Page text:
A man has been found guilty of killing his Irish mother and burying her in a shallow grave in Edinburgh, Scotland.
James Dunleavy, 40, was convicted of killing Philomena Dunleavy, 66, following a trial at the High Court in Edinburgh.
Mrs Dunleavy had left her Dublin home in early April last year and arrived in Scotland on 24 April to visit her eldest son James, also known as Seamus.
Prosecutors alleged that days later she was killed in Dunleavy's flat in Balgreen Road, Edinburgh.
Medics could not tell how she died and injuries to her head, smashed ribs and damage to small bones in her neck, often linked to strangulation, could have been sustained after her death.
Advocate depute Alex Prentie QC, prosecuting, warned the jury that "loose ends" and unanswered questions would remain.
Mrs Dunleavy's remains were unearthed just a few minutes walk away from her son's address.
A large suitcase was missing from the flat and a spade with a broken shaft was found in the back green.
Scottish police began efforts to identify the remains.
CT scans of Mrs Dunleavy's skull, combined with computer technology, enabled Dundee University's craniofacial expert Dr Caroline Wilkinson to produce a likeness of the dead woman.
Mrs Dunleavy's claddagh ring then took the search to Ireland.
The trial heard that Mrs Dunleavy, who suffered from a number of medical problems and had been badly affected by a stroke, had a habit of wandering without telling anyone where she was going.
But by early July her family in Dublin was beginning to wonder where she was.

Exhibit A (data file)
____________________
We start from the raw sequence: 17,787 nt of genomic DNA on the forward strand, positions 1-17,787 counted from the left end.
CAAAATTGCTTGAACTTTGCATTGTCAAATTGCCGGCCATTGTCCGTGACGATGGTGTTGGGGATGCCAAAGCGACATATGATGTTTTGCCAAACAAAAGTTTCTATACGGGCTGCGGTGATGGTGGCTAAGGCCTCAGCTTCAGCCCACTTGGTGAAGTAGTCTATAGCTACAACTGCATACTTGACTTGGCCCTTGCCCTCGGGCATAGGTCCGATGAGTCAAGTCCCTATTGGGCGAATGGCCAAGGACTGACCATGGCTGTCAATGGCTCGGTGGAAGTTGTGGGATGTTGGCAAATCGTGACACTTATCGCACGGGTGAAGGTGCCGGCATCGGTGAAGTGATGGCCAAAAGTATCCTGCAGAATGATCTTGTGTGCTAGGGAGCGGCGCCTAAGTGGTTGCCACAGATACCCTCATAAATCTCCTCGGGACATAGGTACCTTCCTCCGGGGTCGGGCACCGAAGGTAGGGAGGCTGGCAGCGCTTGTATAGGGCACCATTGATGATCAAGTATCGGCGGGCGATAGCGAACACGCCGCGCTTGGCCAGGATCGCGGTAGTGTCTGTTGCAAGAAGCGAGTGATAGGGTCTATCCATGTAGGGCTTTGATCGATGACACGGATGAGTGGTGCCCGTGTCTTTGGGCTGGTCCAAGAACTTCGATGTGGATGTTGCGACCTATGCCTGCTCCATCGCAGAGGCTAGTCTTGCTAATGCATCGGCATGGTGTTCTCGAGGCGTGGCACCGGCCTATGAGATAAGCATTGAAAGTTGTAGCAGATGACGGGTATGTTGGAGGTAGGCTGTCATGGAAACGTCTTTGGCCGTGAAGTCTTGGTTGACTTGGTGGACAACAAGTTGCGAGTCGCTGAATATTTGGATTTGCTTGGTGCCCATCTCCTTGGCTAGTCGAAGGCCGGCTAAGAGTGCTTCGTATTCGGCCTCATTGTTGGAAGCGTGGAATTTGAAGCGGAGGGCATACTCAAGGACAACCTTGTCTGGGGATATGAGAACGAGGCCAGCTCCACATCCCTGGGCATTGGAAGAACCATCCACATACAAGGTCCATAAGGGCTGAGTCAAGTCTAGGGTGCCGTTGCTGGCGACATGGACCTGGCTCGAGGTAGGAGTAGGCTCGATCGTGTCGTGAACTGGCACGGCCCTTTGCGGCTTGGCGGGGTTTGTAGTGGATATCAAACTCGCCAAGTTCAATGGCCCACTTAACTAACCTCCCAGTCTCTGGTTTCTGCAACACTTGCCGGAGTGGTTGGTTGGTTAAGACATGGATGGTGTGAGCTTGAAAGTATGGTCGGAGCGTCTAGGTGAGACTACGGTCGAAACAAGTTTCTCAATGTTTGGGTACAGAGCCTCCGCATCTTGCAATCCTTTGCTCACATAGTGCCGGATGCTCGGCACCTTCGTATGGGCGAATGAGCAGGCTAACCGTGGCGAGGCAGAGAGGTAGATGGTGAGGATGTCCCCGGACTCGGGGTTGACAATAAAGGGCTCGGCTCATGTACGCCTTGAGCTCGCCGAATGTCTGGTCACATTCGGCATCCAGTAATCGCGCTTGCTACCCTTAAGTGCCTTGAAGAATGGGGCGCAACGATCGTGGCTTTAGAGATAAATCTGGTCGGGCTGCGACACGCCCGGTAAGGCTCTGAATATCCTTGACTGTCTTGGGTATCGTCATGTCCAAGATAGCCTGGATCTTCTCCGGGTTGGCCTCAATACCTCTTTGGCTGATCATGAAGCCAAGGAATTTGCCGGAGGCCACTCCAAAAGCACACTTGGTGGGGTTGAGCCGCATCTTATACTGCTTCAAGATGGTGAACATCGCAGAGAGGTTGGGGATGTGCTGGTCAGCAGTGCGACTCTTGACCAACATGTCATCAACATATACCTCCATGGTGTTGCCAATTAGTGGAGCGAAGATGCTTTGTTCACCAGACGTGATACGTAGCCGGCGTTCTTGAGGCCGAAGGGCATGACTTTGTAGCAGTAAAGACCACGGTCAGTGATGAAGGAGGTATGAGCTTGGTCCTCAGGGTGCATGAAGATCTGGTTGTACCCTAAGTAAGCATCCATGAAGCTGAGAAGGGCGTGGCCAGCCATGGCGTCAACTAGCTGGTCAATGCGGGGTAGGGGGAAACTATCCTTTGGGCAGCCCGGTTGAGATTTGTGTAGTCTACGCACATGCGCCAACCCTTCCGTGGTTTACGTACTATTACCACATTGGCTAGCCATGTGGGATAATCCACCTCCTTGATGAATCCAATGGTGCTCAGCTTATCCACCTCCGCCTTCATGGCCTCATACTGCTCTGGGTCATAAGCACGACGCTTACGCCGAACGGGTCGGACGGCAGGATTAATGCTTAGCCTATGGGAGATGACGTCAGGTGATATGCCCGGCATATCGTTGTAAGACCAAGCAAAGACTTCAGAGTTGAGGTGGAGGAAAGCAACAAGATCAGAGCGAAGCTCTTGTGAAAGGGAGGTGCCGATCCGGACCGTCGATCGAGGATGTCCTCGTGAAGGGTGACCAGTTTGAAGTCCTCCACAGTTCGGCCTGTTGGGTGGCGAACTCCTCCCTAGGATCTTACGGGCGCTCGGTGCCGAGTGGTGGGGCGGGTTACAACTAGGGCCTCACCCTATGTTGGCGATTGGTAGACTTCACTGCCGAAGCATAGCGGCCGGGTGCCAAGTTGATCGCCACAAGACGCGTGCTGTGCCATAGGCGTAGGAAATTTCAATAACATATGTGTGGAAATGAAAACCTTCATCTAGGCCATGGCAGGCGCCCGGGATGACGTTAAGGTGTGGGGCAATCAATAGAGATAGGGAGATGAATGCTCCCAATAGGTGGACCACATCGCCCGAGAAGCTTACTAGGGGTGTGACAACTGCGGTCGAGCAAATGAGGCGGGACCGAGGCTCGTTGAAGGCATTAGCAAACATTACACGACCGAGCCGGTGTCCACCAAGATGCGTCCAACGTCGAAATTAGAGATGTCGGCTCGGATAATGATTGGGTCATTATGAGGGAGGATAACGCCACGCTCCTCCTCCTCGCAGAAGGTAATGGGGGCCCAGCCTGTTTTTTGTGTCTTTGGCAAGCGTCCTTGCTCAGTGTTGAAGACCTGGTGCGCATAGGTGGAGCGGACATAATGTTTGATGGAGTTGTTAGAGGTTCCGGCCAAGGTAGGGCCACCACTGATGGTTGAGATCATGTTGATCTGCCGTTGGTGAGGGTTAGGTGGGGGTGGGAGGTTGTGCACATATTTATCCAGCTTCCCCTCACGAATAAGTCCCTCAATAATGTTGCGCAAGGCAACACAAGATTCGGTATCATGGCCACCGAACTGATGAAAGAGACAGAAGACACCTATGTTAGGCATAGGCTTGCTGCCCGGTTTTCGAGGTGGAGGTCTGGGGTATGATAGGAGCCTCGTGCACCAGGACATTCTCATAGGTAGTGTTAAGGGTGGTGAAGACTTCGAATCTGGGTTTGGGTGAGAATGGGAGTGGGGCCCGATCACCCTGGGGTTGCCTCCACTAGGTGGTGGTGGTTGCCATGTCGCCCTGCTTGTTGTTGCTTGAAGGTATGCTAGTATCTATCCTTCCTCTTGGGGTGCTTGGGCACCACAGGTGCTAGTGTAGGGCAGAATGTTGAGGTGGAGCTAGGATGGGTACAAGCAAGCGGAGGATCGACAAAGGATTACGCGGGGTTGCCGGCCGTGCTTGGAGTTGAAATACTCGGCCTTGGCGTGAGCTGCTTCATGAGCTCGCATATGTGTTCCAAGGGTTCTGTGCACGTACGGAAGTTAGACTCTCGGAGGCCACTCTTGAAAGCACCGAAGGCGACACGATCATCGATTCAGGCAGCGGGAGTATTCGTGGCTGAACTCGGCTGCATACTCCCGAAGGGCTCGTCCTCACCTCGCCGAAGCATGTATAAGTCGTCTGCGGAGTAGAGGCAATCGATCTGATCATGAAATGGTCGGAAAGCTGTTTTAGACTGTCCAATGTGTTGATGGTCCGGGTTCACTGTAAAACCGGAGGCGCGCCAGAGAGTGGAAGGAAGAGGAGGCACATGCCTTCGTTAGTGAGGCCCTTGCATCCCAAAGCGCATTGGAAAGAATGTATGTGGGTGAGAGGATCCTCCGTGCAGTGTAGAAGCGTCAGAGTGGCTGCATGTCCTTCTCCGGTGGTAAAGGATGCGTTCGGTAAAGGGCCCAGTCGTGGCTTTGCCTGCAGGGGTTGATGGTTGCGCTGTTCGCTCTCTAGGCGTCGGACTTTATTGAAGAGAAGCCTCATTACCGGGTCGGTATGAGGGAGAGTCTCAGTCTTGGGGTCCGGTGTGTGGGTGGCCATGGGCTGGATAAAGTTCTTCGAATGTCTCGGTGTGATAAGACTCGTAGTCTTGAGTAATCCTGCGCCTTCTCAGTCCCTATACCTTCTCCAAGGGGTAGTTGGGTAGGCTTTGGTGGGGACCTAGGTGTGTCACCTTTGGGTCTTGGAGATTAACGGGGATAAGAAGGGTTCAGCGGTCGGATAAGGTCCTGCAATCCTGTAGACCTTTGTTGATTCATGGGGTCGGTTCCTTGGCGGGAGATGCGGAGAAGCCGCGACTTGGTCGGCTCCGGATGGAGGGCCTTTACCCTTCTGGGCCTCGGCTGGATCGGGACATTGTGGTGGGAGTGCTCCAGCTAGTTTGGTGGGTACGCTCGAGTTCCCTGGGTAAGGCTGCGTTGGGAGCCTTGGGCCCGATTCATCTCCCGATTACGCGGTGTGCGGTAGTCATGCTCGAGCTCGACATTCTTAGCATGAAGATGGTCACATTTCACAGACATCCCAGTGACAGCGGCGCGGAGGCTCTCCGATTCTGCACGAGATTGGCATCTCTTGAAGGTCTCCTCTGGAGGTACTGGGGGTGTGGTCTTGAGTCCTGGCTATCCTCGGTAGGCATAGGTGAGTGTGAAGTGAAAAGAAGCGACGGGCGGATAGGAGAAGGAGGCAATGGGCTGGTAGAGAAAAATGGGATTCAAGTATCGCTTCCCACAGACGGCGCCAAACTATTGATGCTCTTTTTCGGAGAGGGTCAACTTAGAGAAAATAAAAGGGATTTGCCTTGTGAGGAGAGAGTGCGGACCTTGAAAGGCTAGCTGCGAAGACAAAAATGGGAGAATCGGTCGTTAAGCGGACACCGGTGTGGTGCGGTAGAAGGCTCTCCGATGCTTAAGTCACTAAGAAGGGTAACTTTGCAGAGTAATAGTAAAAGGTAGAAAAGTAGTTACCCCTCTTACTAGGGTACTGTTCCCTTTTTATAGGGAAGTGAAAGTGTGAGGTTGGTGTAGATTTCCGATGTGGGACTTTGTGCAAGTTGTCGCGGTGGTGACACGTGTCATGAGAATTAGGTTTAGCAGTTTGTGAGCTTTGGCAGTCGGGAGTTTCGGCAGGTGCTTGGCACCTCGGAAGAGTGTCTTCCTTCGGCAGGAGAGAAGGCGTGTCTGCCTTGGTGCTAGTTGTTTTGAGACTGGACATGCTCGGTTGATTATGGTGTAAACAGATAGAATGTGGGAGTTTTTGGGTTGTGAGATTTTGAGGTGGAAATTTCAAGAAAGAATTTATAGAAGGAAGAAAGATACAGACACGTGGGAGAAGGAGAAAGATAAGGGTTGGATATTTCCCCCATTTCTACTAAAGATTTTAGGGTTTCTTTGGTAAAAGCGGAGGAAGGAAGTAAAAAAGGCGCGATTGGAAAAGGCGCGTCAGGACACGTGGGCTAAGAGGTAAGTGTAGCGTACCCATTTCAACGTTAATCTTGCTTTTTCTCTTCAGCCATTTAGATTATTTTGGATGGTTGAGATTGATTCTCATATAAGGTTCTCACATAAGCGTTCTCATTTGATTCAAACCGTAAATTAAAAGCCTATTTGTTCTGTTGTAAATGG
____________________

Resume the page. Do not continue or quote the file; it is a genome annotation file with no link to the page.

James Dunleavy had phoned on 2 May to say she was on her way home.
A call was made to police in Edinburgh, followed by a call on 3 July from Dunleavy himself. Police visited him the following day.
Four days later he was charged with murder.
The 40-year-old denied murder and attempting to defeat the ends of justice by burying his mother to try to cover up the crime.
A jury at the High Court in Edinburgh convicted him, by majority, of a reduced charge of culpable homicide. They also found him guilty of the attempted cover-up.
Mrs Dunleavy's 68-year-old husband, also James, and a brother of the accused remained silent as the eight women and seven man reported their decision.
As Dunleavy was led to the cells, his family gave him the thumbs-up and offered words of encouragement.
Lord Jones told him: "You require to be detained under conditions of such security as can be provided in the State Hospital."
As they left the High Court in Edinburgh, Mr Dunleavy senior said: "I will not be making any statements."
The trial heard evidence of a shouting match between Dunleavy and his mother about her supposed affair with another man.
Shopkeeper Mohammed Razaq, 40, known as Tariq, witnessed the argument. He also told the trial that Dunleavy, who had been showing a keen interest in Islam, had described "hearing voices" and told his friend: "I might be evil."
Two months after his arrest, Dunleavy's legal team arranged for his transfer from prison to a state hospital.
Three psychiatrists told the trial that Dunleavy clearly had problems, although it was too early to say exactly what it was.
Paranoid schizophrenia was suggested as a possibility.
Dunleavy, giving evidence, insisted the doctors were wrong.
"I think the gravity of the crime I am accused of may have coloured their perception," Dunleavy suggested. "They are entitled to their opinion."
He said his mum had left his flat without warning and he expected her to re-appear "miraculously".
Two key pieces of evidence came from Carole Ross, 50, who said Mrs Dunleavy had come into Edinburgh's Portobello Police Station where she was working and asked for a cheap room.
She said she did not want to be with her son because he was having "an episode".
Matthew Hagan, 26, who worked alongside Dunleavy on Edinburgh's tram project, told how his workmate told him, just days before his arrest: "I have done something bad, brother."
Judge Lord Jones ordered Dunleavy to remain in the State Hospital, Carstairs, while psychiatrists continue to assess his condition.
He is due back in court in April for the judge to decide the next move.